The Presidents Residence
If you wondered what to do in Dublin, a visit to The Presidents Resident could be an answer. Are you planning a trip
Presidents residence entrance
to Dublin or do you want to plan a trip for someone else? Well, there are lots of things to do in Dublin, way more than you would be able to cover even if you stay in Dublin for two straight weeks. The sheer richness of culture and history in Ireland makes it a prime location for visits.
Do you love history and enjoy visiting historical sites? If your answer is a resounding yes then this article is for you and so is a trip to Dublin, Ireland. In Dublin, Ireland you would find that there are so many historical sites that tell stories of a time that existed way before us. One of such places filled with a lot if history and character is the Presidents Residence.
The Presidents Residence
Known as Áras an Uachtaráin in Irish, the Presidents residence is the white house of Ireland. It is not just the home to the present president of Ireland but also his entire workplace. It was previously referred to as the Viceregal Lodge . It was built at the Chesterfield Avenue, Phoenix park.
Here are some important facts about the Presidents residence and you need to know a bit about the place before you make the trip.
Brief History of the Presidents Residence
The Áras an Uachtaráin is the home of the Presidents of Ireland and has been the home of the Presidents of Ireland since 1751 when it was built by Nathaniel Clements. At first, the designs to the house were bought by the then Lord Lieutenant of Ireland, who converted it to one of his residential buildings. It was known as the Viceregal Lodge because it was only used by the Lord Lieutenant of Ireland during the summer months.
Architecture of the Presidents Residence
The Presidents Residence for all of its old look is quite grand inside. It is a huge and beautiful place with a total number of 95 rooms and official offices and state rooms for the President.
Renovation over the years
In 1991, the Presidents residence underwent a renovation and extension in early 1991 because of the impending visit of the Queen Mary and George V. Many British royalty part from Queen Mary and George spent time in the Presidents Residence while visiting from Britain. In 1922, when the Irish free state was established, it disbanded the position of the lord Lieutenant and then brought in idea of a governor general. At first Tim Healy, who was appointed Governor general refused to stay at the Presidents residence but was soon forced to take cover there after his life was threatened. After Tim Healy, the Áras an Uachtaráin remained the official residence for the Presidents until 1932 when Domhnall Ua Buachalla was kept in a hired mansion somewhere in South Dublin.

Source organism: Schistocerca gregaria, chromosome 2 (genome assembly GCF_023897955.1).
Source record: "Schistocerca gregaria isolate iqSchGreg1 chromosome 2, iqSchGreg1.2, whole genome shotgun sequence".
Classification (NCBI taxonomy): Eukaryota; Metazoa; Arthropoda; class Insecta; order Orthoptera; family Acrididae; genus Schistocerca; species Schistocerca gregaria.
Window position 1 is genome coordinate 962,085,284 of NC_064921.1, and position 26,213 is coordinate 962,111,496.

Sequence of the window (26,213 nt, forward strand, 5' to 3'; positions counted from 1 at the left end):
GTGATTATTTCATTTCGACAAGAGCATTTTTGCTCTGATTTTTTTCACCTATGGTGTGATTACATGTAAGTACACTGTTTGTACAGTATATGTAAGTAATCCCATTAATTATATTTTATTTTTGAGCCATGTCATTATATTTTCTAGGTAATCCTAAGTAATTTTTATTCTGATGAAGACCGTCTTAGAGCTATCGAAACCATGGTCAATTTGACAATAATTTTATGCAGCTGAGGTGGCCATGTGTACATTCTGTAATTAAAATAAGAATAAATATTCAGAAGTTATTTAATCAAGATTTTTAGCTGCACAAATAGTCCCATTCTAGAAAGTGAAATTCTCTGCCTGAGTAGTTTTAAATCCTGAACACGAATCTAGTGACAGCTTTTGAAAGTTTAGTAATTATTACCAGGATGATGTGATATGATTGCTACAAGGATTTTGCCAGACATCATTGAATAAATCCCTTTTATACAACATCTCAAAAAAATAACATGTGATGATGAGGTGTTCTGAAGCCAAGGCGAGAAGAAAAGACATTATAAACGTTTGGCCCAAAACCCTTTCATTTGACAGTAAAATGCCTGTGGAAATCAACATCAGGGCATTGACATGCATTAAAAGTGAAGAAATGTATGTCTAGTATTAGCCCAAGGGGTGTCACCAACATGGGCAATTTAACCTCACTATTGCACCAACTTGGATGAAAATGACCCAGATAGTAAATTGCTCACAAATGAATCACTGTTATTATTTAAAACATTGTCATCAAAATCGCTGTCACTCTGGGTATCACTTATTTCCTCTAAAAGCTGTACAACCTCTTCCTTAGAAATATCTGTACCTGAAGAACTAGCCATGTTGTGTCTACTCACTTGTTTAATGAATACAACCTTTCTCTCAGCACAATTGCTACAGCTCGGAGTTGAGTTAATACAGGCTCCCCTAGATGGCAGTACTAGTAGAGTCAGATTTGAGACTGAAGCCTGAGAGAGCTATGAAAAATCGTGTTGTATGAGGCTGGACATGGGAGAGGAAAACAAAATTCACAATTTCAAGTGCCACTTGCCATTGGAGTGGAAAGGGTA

After a while, the Presidents house was left unoccupied for a couple of years until the first president of Ireland, Douglas Hyde was sworn in in 1938. He did not stay stay long in the Presidents residence before the world war 2 began but while he was in office, a movement to tear down the original presidents residence and build a new presidential palace was begun. By the time the war ended and renovating the entire residence was reconsidered, it was decided to let the old building stay but modernize a whole lot of it by tearing down the really bad parts and rebuilding them.
Murder in the Phoenix Park
The Phoenix park, home to the Presidents Residence and the residence of other important members of the government, was a scary prospect in 1882 when there was a mad killer on the loose who loved to target the High profile workers on the Phoenix.
Two people were victims to the vicious killer and his surgical blades. One of them was the Chief Secretary for Ireland, Lord Frederick Cavendish and his secretary Mr. Thomas Henry Burke. They were supposedly stabbed to death while on their way from the Áras an Uachtaráin to their residences by suspected members of the invisibls, a group of insurgents based in Ireland.
It is less glamorous than the other presidential homes
The Presidents Residence or Áras an Uachtaráin is a little bit less grandiose when compared to the other presidential residences in the world. This does not mean that the interior of the castle is decrepit. No, the Irish decided to let the history of the Áras an Uachtaráin remain alive by not destroying the original presidents residence but instead tearing down some parts of it so as to get it renovated but leaving the main house in the same design for sight seeing and to honor their heritage.
Tours & Visits to President Residence
OPW Guided Tours only
OPW guided tours of the main reception rooms of Áras an Uachtaráin are available almost every Saturday all year round. Each tour takes about an hour and tours are FREE of charge.
Tickets are issued on a first-come-first-served basis from the Phoenix Park Visitor Centre on Saturdays. Group and/or advance booking is not possible.
The Phoenix Park Visitor Centre (01 677 0095) is open daily from 9.30am to 5pm.
Tours of Áras an Uachtaráin begin at 10.30am, 11.30am, 1.30pm, and 2.30pm.
Occasionally, due to State and/or Official Business it is not possible to accommodate Public Tours.
The Presidents Residence is an awesome place to visit. You and your family would thoroughly enjoy making that trip and taking pictures of yourselves in the different rooms in the house. The historical home of the Presidents of Ireland for years and years should be one of the first stops you make when you get to Ireland. I hope you get to thoroughly enjoy yourself.